In scale inhibitor squeeze treatments, precipitation of the inhibitor within the formation can lead to extended squeeze lifetimes. However, such processes also have the potential to cause formation damage unless they are carefully designed and controlled. The formation of a partially soluble inhibitor/metal complex within a reservoir is the objective for almost all precipitation squeeze packages. However, historically there are numerous ways this is achieved almost all of which require a limited operational window to be deployed successfully. In this paper, we describe the development of a novel dual chelant system which provides a method for controlling both the "wanted" and "unwanted" precipitation of the scale inhibitor package within the formation. The highly tunable nature of the system allows for ease of pumping at more extreme conditions (higher and low temperatures, calcium levels etc.) than have previously been possible. By using the dual chelant mechanism described in this paper, a package can be tuned to precipitate within a certain time frame both at low and high temperatures in brines with varying degrees of salinity and hardness. The scale inhibitor (SI) itself is a chelant or ligand for divalent ions present (mainly Ca2+) and this is denoted L2 and the second chelant, L1, is added to the system at certain design concentrations, as explained in the paper.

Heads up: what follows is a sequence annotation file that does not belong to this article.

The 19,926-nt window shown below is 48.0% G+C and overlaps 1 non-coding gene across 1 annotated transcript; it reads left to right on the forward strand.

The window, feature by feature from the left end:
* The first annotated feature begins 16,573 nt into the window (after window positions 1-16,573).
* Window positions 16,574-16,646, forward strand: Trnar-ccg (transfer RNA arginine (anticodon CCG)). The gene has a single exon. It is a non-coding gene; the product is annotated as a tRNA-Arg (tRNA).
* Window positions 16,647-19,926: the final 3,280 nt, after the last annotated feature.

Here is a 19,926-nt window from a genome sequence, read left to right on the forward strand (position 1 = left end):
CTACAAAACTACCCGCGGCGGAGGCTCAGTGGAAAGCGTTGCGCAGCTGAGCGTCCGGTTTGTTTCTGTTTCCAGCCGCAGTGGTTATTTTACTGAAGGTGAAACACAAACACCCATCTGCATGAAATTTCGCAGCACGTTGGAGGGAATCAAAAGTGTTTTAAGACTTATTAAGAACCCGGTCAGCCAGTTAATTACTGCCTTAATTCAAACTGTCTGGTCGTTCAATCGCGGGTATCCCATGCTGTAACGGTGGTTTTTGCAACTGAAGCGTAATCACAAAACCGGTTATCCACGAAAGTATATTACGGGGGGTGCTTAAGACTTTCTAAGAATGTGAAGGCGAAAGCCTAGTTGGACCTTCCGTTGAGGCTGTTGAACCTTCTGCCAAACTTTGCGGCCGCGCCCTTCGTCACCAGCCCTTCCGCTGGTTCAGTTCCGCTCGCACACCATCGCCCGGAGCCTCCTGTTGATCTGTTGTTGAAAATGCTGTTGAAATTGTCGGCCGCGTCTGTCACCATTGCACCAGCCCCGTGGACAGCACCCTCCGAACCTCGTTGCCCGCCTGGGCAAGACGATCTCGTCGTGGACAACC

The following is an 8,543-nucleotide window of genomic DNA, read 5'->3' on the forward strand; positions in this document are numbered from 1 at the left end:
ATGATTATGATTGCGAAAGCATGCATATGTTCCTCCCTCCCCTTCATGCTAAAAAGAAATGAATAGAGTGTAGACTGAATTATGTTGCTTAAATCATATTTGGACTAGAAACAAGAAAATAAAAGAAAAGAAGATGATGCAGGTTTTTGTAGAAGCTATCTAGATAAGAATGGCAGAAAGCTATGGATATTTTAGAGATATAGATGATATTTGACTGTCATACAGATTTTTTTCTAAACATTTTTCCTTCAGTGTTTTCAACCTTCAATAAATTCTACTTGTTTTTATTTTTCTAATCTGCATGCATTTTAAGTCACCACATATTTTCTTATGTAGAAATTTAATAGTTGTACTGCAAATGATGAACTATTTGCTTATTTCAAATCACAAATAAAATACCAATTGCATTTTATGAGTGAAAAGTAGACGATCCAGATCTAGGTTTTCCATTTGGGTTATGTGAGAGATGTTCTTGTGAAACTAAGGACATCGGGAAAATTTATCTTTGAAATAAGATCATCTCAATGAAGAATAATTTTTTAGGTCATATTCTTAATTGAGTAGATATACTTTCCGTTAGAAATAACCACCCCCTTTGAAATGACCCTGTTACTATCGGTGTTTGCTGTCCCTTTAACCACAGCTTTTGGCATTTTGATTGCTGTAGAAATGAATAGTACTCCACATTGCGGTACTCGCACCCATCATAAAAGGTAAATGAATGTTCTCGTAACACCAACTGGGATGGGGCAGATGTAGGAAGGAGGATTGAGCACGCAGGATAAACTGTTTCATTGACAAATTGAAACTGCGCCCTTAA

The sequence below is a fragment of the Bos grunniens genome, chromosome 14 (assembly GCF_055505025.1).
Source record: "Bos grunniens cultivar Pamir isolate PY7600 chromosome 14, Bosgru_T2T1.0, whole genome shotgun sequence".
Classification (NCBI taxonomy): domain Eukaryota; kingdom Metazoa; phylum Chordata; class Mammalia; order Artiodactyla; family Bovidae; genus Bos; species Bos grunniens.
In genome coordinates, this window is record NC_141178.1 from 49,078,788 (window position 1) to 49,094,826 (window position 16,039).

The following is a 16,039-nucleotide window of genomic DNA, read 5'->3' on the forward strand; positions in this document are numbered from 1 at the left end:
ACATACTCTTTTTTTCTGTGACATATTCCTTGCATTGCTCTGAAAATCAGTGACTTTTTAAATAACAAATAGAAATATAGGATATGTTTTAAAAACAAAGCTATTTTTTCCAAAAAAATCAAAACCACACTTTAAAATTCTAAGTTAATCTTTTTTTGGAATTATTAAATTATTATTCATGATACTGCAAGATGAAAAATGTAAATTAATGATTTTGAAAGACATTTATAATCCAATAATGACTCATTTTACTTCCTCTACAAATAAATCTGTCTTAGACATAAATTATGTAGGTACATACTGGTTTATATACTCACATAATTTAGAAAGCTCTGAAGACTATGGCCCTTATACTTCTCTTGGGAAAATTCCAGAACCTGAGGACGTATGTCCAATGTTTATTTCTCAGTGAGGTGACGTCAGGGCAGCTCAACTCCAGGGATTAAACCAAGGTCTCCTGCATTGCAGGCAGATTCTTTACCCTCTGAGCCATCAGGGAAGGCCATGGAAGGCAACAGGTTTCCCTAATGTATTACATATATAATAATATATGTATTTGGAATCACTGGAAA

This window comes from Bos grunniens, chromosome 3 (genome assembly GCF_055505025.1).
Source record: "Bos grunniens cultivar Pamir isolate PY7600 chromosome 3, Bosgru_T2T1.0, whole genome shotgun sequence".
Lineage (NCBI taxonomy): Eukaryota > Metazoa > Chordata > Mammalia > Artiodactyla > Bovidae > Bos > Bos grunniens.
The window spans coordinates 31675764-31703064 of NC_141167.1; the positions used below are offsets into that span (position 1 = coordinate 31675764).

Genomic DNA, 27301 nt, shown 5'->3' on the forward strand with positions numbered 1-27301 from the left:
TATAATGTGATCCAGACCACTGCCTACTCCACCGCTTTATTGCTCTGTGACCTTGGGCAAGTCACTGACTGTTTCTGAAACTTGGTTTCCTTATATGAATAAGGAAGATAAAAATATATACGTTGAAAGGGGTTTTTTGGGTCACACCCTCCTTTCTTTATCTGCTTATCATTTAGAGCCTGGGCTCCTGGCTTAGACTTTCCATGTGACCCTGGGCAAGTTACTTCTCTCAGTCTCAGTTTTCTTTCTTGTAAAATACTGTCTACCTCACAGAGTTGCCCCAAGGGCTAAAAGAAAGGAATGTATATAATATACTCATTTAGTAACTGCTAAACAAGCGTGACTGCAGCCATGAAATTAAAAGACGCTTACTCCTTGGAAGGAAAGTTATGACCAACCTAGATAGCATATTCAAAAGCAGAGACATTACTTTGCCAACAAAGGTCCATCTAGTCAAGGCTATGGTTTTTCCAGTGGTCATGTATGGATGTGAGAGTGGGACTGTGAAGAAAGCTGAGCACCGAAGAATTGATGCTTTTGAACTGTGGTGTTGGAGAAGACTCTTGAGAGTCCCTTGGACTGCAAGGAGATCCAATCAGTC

In many situations, the high divalent metal ion content of a produced brine, or formation water can limit the successful pumping of a scale inhibitor due to high levels of calcium, for example. Under these conditions the dual chelant mechanism can also be deployed to prevent scale inhibitor phase separation.
This paper discloses the theory of how the dual chelant mechanism works using computer modeling and the subsequent confirmation of the simulations by laboratory testing. The importance of the pKa of the SI (L2) and the added chelant, L1, and the relative metal binding constant interactions between L1/ L2 and Ca2+ are explained and investigated. The comparison of the dual chelant mechanism versus conventional packages is demonstrated by core flood experiments. The dual chelant mechanism gives a clear improvement in squeeze lifetime and controllability and provides a platform for the development of many types of controlled solubility scale inhibitor treatment.